The Camp Ripley archery hunt will be a single, three-day hunt (Oct. 29-31), instead of two, two-day hunts. Applicants must apply for the Camp Ripley lottery by Aug. 20.

Additional hunting opportunities, including the annual youth deer season from Oct. 21-24 and special hunts, are listed on the deer hunting webpage.

Return to mandatory CWD testing in disease zones
With COVID-19 social distancing recommendations having eased, chronic wasting disease testing will be mandatory in CWD zones on the opening weekends of both firearms A and B seasons for any deer older than 1 year. Last year, as a result of the COVID-19 pandemic, the DNR used a voluntary sampling approach without staffed stations.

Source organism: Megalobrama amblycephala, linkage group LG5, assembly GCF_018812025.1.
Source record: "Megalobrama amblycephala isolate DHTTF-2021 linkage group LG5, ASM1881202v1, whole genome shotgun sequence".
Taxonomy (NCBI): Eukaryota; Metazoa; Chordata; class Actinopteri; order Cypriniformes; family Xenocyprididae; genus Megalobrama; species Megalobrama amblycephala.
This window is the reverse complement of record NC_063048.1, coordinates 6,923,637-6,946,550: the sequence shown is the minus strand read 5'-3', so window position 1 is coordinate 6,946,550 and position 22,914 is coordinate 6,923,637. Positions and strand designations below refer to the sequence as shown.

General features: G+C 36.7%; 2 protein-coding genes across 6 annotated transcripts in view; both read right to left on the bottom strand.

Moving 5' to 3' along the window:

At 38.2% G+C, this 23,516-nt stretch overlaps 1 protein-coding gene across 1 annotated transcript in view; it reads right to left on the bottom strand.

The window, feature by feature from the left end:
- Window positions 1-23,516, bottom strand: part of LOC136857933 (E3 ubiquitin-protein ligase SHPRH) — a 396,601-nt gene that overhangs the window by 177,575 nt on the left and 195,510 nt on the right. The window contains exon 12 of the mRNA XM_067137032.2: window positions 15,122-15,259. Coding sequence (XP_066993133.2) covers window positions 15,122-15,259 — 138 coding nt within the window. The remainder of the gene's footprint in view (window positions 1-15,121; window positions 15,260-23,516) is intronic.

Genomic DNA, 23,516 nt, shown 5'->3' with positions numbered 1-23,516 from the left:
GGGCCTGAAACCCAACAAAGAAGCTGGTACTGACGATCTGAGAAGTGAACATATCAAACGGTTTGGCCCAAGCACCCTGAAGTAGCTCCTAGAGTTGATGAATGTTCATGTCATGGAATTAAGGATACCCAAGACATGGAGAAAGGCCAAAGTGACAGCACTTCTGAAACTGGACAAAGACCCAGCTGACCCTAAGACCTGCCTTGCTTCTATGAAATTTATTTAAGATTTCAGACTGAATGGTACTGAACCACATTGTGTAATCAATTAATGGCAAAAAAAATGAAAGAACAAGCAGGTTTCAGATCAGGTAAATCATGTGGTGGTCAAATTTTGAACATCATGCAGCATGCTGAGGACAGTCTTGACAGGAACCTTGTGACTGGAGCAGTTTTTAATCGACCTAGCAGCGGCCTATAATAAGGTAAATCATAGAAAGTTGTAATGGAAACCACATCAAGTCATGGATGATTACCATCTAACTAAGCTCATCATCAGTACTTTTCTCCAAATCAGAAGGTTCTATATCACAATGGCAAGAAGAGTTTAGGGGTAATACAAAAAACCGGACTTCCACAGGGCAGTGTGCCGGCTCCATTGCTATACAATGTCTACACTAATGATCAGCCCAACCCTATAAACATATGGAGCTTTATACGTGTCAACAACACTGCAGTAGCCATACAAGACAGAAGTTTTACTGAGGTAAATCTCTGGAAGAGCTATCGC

CWD zones consist of deer permit areas where disease management actions are in place. This year, the DNR has simplified the names into three tiers: management zone, control zone and surveillance zone. Hunters should refer to the regulations book to see if their deer permit area is within one of these zones, where special disease regulations apply.

More information on CWD and related hunting regulations is available on the CWD webpage.

About deer hunting regulations
The DNR sets regulations for each of Minnesota’s deer permit areas to manage populations toward goals established for each area.  These goals are based on information from the DNR and Minnesotans who participate in periodic public goal-setting processes. Additional regulation changes are detailed on the DNR’s deer hunting webpage.